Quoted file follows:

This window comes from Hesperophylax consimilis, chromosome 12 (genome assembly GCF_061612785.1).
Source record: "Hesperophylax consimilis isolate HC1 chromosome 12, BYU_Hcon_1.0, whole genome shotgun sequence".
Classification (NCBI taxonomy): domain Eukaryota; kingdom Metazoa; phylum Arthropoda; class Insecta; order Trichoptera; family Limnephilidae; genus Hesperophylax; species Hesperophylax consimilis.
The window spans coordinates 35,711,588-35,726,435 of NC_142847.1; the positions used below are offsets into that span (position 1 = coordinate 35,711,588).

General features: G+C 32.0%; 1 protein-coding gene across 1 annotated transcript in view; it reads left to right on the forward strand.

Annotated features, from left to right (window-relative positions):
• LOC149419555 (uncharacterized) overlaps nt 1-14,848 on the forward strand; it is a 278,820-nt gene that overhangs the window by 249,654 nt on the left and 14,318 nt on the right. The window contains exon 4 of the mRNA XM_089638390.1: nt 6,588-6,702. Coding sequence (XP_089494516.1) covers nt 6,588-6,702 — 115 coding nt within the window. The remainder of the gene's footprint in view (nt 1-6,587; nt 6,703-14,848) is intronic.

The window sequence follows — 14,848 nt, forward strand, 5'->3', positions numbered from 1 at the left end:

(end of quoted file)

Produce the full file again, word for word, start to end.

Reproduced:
This window comes from Hesperophylax consimilis, chromosome 12 (genome assembly GCF_061612785.1).
Source record: "Hesperophylax consimilis isolate HC1 chromosome 12, BYU_Hcon_1.0, whole genome shotgun sequence".
Classification (NCBI taxonomy): domain Eukaryota; kingdom Metazoa; phylum Arthropoda; class Insecta; order Trichoptera; family Limnephilidae; genus Hesperophylax; species Hesperophylax consimilis.
The window spans coordinates 35,711,588-35,726,435 of NC_142847.1; the positions used below are offsets into that span (position 1 = coordinate 35,711,588).

General features: G+C 32.0%; 1 protein-coding gene across 1 annotated transcript in view; it reads left to right on the forward strand.

Annotated features, from left to right (window-relative positions):
• LOC149419555 (uncharacterized) overlaps nt 1-14,848 on the forward strand; it is a 278,820-nt gene that overhangs the window by 249,654 nt on the left and 14,318 nt on the right. The window contains exon 4 of the mRNA XM_089638390.1: nt 6,588-6,702. Coding sequence (XP_089494516.1) covers nt 6,588-6,702 — 115 coding nt within the window. The remainder of the gene's footprint in view (nt 1-6,587; nt 6,703-14,848) is intronic.

The window sequence follows — 14,848 nt, forward strand, 5'->3', positions numbered from 1 at the left end: